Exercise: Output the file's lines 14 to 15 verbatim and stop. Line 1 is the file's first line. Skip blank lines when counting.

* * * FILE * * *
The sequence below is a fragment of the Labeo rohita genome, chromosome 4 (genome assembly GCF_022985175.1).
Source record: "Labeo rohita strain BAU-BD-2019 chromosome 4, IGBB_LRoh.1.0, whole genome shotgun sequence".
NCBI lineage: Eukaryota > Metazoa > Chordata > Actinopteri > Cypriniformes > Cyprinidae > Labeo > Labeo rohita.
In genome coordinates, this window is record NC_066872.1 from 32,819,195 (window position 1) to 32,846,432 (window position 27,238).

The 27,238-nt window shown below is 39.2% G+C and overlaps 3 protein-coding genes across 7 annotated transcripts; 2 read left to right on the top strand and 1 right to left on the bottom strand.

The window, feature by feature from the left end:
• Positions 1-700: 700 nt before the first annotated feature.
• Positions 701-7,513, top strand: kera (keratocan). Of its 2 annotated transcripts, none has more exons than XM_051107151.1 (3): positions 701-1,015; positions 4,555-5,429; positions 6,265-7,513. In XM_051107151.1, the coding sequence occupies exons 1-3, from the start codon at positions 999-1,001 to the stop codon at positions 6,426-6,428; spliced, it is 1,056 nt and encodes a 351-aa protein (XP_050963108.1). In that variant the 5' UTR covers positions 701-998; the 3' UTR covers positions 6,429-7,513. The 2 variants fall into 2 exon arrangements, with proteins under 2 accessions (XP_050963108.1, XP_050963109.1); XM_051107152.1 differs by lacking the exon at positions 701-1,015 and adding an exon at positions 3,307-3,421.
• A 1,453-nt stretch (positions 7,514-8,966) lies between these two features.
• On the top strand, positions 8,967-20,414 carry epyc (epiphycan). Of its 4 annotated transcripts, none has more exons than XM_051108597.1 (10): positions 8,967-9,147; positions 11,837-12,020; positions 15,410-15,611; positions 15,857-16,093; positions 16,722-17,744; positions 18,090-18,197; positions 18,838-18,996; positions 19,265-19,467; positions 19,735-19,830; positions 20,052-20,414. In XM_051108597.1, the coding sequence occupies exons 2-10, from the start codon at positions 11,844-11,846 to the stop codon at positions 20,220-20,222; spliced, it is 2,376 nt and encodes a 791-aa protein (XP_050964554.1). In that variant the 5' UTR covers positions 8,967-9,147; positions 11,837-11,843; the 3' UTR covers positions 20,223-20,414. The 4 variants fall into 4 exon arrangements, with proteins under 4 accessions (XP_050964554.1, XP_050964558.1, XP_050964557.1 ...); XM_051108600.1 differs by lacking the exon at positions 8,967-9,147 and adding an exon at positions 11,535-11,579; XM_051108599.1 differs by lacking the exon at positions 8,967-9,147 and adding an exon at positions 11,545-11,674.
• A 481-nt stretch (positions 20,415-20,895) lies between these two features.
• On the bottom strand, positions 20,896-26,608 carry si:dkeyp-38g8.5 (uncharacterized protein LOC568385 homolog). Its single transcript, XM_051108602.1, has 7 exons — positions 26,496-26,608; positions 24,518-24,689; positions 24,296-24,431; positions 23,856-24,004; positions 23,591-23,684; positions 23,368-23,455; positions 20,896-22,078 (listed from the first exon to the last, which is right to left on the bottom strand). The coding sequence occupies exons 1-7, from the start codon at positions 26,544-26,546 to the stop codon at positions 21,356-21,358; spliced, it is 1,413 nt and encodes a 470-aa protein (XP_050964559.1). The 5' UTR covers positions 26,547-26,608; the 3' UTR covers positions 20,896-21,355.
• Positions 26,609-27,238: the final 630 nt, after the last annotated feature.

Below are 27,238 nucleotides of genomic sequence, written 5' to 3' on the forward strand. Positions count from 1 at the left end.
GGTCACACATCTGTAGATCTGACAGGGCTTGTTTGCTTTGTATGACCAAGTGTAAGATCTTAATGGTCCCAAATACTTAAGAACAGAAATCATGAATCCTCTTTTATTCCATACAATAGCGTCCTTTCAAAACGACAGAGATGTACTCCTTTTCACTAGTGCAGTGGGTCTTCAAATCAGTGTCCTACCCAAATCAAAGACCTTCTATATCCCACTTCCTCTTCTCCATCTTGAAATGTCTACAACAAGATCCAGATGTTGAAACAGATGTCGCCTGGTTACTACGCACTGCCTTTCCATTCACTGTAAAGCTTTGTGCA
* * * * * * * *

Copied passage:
Below are 27,238 nucleotides of genomic sequence, written 5' to 3' on the forward strand. Positions count from 1 at the left end.
GGTCACACATCTGTAGATCTGACAGGGCTTGTTTGCTTTGTATGACCAAGTGTAAGATCTTAATGGTCCCAAATACTTAAGAACAGAAATCATGAATCCTCTTTTATTCCATACAATAGCGTCCTTTCAAAACGACAGAGATGTACTCCTTTTCACTAGTGCAGTGGGTCTTCAAATCAGTGTCCTACCCAAATCAAAGACCTTCTATATCCCACTTCCTCTTCTCCATCTTGAAATGTCTACAACAAGATCCAGATGTTGAAACAGATGTCGCCTGGTTACTACGCACTGCCTTTCCATTCACTGTAAAGCTTTGTGCA